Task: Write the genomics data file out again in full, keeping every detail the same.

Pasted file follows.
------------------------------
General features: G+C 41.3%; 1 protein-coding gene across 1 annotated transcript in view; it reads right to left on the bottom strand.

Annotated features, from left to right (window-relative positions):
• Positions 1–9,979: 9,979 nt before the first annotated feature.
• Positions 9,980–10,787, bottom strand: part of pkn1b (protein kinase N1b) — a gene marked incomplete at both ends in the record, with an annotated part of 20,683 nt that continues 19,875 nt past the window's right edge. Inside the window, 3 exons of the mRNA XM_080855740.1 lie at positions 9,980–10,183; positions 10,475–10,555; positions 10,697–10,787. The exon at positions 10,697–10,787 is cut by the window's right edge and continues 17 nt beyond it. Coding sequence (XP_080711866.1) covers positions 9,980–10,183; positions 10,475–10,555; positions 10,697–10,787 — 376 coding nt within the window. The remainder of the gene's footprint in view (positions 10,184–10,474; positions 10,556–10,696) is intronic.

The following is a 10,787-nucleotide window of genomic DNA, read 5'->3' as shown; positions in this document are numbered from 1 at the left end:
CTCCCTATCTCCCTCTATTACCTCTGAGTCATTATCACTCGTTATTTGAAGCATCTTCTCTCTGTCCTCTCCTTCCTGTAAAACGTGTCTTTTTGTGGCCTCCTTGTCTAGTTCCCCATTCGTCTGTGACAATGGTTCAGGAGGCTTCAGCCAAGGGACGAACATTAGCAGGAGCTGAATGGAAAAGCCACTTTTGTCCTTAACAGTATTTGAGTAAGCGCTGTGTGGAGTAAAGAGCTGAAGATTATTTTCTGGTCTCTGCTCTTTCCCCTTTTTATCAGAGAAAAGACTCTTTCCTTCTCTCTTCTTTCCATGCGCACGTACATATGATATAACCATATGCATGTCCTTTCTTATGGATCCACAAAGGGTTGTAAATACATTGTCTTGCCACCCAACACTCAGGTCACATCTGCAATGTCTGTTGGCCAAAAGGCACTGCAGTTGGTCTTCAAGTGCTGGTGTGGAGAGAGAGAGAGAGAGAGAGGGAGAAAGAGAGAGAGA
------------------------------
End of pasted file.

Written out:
General features: G+C 41.3%; 1 protein-coding gene across 1 annotated transcript in view; it reads right to left on the bottom strand.

Annotated features, from left to right (window-relative positions):
• Positions 1–9,979: 9,979 nt before the first annotated feature.
• Positions 9,980–10,787, bottom strand: part of pkn1b (protein kinase N1b) — a gene marked incomplete at both ends in the record, with an annotated part of 20,683 nt that continues 19,875 nt past the window's right edge. Inside the window, 3 exons of the mRNA XM_080855740.1 lie at positions 9,980–10,183; positions 10,475–10,555; positions 10,697–10,787. The exon at positions 10,697–10,787 is cut by the window's right edge and continues 17 nt beyond it. Coding sequence (XP_080711866.1) covers positions 9,980–10,183; positions 10,475–10,555; positions 10,697–10,787 — 376 coding nt within the window. The remainder of the gene's footprint in view (positions 10,184–10,474; positions 10,556–10,696) is intronic.

The following is a 10,787-nucleotide window of genomic DNA, read 5'->3' as shown; positions in this document are numbered from 1 at the left end:
CTCCCTATCTCCCTCTATTACCTCTGAGTCATTATCACTCGTTATTTGAAGCATCTTCTCTCTGTCCTCTCCTTCCTGTAAAACGTGTCTTTTTGTGGCCTCCTTGTCTAGTTCCCCATTCGTCTGTGACAATGGTTCAGGAGGCTTCAGCCAAGGGACGAACATTAGCAGGAGCTGAATGGAAAAGCCACTTTTGTCCTTAACAGTATTTGAGTAAGCGCTGTGTGGAGTAAAGAGCTGAAGATTATTTTCTGGTCTCTGCTCTTTCCCCTTTTTATCAGAGAAAAGACTCTTTCCTTCTCTCTTCTTTCCATGCGCACGTACATATGATATAACCATATGCATGTCCTTTCTTATGGATCCACAAAGGGTTGTAAATACATTGTCTTGCCACCCAACACTCAGGTCACATCTGCAATGTCTGTTGGCCAAAAGGCACTGCAGTTGGTCTTCAAGTGCTGGTGTGGAGAGAGAGAGAGAGAGAGAGGGAGAAAGAGAGAGAGA